Wallace And Gromit creator Nick Park has revealed how the British sense of humour failed to tickle US movie bosses after his company joined forces with Hollywood studio DreamWorks.
Bristol-based company Aardman, whose creations include Shaun The Sheep, Creature Comforts and Wallace And Gromit, teamed up with DreamWorks in 1999 in a five-movie deal.
But they parted company in 2007 after making just three of the five films - Chicken Run (2000), Wallace And Gromit: The Curse Of The Were-Rabbit (2005) and Flushed Away (2006).
While denying there was a schism with DreamWorks, whose computer-animated films include Shrek and Madagascar, Park told the Radio Times that there were cultural disparities.
The Oscar-winning filmmaker said: "There is a language barrier that often happens with humour. Wallace And Gromit: The Curse Of The Were-Rabbit was going to be called The Great Vegetable Plot, but market research didn't like it.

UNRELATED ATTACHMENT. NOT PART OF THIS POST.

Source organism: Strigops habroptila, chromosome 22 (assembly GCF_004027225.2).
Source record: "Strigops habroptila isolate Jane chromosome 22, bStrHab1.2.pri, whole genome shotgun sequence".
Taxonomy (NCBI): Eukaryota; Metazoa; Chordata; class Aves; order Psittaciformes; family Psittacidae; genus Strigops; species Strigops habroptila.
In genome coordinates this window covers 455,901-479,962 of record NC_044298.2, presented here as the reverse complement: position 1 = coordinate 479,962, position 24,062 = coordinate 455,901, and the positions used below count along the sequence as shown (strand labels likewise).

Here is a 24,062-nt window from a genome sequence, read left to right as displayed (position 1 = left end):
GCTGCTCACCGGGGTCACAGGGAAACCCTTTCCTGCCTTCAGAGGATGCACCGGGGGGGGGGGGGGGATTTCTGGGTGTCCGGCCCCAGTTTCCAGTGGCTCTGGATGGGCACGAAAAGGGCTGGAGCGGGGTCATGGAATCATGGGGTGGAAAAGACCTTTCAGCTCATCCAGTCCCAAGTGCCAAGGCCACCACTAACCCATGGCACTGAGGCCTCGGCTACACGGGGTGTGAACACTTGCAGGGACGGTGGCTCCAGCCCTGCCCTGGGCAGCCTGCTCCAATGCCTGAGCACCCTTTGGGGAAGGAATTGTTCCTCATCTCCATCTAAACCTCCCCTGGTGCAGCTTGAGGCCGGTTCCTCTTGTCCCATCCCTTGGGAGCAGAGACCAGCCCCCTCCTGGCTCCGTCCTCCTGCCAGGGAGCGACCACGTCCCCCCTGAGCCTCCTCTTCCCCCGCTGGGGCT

"The verdict was that 'vegetables are a negative with kids', but of course that's why it's good, and works. It's elevating vegetables. That's how Wallace And Gromit works. It was elevating the uncool and mundane to something big in Hollywood. That's the irony."
Aardman's creative director Merlin Crossingham added: "Then there was the line 'Slow down... you'll buckle my trunnions'. They didn't get it. They said, 'What's a trunnion?' Who cares? It's something funny. I don't know what it is. If it sounds good, we're happy to go with it."
In 2007, the parting was announced with the explanation that the two studios had "different business goals". Aardman's spokesman Arthur Sheriff cited "DreamWorks' move to focus on computer animation" as the cause of the separation.
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